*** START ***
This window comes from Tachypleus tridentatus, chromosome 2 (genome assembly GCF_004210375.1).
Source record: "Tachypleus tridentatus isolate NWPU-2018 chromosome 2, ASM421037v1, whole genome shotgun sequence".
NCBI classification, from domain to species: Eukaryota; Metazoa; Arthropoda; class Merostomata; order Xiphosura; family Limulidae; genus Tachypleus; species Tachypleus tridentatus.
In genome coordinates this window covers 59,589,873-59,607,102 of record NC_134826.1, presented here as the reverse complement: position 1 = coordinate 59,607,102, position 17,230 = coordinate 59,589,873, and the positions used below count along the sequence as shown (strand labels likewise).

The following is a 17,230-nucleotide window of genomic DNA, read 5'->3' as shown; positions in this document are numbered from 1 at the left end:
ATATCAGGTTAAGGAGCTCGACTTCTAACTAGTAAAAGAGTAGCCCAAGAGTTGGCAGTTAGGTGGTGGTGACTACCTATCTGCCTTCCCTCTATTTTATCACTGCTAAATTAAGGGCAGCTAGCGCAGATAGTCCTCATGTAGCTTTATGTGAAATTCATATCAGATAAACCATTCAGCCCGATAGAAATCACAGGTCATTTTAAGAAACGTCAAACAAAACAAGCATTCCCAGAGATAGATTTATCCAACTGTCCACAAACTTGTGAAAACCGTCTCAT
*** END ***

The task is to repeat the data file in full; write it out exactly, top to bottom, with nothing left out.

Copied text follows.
This window comes from Tachypleus tridentatus, chromosome 2 (genome assembly GCF_004210375.1).
Source record: "Tachypleus tridentatus isolate NWPU-2018 chromosome 2, ASM421037v1, whole genome shotgun sequence".
NCBI classification, from domain to species: Eukaryota; Metazoa; Arthropoda; class Merostomata; order Xiphosura; family Limulidae; genus Tachypleus; species Tachypleus tridentatus.
In genome coordinates this window covers 59,589,873-59,607,102 of record NC_134826.1, presented here as the reverse complement: position 1 = coordinate 59,607,102, position 17,230 = coordinate 59,589,873, and the positions used below count along the sequence as shown (strand labels likewise).

The following is a 17,230-nucleotide window of genomic DNA, read 5'->3' as shown; positions in this document are numbered from 1 at the left end:
ATATCAGGTTAAGGAGCTCGACTTCTAACTAGTAAAAGAGTAGCCCAAGAGTTGGCAGTTAGGTGGTGGTGACTACCTATCTGCCTTCCCTCTATTTTATCACTGCTAAATTAAGGGCAGCTAGCGCAGATAGTCCTCATGTAGCTTTATGTGAAATTCATATCAGATAAACCATTCAGCCCGATAGAAATCACAGGTCATTTTAAGAAACGTCAAACAAAACAAGCATTCCCAGAGATAGATTTATCCAACTGTCCACAAACTTGTGAAAACCGTCTCAT